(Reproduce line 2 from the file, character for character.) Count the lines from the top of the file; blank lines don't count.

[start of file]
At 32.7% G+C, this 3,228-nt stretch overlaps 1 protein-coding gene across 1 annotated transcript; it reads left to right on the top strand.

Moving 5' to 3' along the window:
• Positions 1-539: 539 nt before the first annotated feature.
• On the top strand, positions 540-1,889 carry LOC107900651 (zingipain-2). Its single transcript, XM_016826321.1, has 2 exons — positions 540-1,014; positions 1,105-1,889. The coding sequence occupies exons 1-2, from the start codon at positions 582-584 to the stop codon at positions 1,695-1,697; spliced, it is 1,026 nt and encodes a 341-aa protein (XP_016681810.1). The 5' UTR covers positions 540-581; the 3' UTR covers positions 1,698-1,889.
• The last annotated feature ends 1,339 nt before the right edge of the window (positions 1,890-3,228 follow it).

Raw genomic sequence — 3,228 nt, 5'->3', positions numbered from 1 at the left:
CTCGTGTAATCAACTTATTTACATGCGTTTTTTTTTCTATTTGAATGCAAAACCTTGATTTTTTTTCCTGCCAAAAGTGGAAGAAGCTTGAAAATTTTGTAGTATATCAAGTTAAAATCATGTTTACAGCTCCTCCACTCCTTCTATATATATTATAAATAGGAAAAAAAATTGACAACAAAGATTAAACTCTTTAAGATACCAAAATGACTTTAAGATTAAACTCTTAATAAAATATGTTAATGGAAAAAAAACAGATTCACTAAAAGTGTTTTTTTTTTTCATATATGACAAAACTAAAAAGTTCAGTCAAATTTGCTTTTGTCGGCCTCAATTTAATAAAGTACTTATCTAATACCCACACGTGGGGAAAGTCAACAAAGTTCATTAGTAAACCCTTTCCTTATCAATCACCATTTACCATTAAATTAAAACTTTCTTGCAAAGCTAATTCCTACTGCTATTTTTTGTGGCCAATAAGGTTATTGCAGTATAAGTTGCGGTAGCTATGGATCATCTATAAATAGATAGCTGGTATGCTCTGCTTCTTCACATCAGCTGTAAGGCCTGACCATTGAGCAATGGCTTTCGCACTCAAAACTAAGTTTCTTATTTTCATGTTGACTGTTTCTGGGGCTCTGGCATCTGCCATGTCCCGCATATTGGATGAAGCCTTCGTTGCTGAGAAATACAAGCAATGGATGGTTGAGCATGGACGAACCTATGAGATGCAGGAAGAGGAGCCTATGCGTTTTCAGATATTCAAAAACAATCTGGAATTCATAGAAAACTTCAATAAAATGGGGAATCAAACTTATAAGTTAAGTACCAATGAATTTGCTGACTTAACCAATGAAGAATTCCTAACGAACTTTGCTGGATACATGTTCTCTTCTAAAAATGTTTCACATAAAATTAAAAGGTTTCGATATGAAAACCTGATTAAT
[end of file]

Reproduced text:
Moving 5' to 3' along the window: